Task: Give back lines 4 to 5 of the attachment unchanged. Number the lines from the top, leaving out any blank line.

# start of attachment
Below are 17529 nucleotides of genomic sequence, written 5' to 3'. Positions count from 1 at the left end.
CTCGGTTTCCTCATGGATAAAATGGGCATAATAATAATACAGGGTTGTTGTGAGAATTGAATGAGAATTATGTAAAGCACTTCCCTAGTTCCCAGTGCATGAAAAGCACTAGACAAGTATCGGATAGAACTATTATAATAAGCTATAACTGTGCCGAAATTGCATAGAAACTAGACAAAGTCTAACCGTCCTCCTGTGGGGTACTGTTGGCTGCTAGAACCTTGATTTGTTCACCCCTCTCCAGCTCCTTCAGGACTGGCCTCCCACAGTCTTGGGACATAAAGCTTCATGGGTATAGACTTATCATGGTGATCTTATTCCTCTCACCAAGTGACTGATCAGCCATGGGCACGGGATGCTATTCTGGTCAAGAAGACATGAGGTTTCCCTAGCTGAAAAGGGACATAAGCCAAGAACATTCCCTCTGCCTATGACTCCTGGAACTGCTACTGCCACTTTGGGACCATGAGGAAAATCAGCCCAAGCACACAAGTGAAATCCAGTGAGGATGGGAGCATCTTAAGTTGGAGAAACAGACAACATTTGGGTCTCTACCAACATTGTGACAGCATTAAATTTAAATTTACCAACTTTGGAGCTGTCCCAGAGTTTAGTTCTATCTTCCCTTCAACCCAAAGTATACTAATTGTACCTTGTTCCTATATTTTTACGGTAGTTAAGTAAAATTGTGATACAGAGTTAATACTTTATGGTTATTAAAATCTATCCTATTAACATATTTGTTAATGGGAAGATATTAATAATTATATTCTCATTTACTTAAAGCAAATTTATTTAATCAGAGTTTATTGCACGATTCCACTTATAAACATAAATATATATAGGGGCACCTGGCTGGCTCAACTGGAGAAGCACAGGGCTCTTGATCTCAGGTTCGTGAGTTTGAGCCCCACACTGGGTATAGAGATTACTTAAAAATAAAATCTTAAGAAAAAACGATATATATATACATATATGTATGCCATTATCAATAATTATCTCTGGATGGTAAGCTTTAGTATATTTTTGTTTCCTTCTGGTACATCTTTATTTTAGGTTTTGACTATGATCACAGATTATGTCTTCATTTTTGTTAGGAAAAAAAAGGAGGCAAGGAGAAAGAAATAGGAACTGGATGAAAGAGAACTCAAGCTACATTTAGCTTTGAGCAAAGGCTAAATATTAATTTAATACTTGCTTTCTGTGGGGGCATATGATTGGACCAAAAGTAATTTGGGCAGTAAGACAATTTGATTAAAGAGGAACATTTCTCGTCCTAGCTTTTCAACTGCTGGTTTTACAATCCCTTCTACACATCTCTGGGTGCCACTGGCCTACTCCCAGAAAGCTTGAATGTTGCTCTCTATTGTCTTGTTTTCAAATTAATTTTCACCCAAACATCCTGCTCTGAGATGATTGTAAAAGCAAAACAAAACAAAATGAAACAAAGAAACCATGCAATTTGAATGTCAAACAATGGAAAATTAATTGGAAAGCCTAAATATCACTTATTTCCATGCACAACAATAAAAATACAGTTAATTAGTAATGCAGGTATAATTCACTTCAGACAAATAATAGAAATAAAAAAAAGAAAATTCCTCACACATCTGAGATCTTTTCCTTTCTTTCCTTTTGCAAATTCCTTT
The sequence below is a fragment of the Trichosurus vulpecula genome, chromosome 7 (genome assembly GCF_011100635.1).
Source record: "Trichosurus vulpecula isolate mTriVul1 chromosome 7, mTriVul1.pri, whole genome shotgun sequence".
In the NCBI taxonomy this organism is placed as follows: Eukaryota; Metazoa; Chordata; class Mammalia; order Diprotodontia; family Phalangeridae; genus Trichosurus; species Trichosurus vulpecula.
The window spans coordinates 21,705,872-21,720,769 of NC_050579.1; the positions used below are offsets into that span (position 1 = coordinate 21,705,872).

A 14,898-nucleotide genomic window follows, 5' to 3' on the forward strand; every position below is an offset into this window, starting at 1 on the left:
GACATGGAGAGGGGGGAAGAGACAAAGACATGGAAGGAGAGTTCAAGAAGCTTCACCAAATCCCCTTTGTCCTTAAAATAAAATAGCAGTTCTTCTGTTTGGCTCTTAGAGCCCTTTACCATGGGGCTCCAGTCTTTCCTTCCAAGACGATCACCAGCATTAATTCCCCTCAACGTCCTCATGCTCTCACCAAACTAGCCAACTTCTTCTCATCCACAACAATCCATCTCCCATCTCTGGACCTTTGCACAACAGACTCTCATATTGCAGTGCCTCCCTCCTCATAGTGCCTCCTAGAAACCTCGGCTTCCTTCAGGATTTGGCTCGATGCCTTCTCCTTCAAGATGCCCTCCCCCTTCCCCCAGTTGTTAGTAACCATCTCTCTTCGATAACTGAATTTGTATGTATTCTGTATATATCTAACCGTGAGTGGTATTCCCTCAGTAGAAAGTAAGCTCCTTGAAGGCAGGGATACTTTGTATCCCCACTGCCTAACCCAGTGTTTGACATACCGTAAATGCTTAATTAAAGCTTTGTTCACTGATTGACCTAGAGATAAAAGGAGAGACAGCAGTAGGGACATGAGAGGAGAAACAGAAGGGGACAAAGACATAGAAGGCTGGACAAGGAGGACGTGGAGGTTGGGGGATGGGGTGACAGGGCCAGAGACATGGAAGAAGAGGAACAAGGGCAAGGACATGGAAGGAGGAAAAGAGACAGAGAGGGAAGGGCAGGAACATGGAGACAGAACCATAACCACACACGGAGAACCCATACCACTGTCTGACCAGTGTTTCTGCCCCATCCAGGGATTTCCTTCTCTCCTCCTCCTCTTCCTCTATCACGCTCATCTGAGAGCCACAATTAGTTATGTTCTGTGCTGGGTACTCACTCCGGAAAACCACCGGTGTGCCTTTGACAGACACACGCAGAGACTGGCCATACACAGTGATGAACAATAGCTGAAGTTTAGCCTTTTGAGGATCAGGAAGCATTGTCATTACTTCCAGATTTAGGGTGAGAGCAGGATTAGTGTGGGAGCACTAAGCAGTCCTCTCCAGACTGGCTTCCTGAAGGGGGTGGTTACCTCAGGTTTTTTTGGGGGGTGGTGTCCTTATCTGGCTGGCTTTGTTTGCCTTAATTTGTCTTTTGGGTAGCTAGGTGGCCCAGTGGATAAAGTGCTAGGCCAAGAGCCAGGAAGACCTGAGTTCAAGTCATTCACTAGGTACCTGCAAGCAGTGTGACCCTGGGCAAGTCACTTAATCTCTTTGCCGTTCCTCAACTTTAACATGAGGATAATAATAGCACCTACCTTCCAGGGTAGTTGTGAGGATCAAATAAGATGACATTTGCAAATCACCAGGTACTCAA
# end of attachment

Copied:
Source record: "Trichosurus vulpecula isolate mTriVul1 chromosome 7, mTriVul1.pri, whole genome shotgun sequence".
In the NCBI taxonomy this organism is placed as follows: Eukaryota; Metazoa; Chordata; class Mammalia; order Diprotodontia; family Phalangeridae; genus Trichosurus; species Trichosurus vulpecula.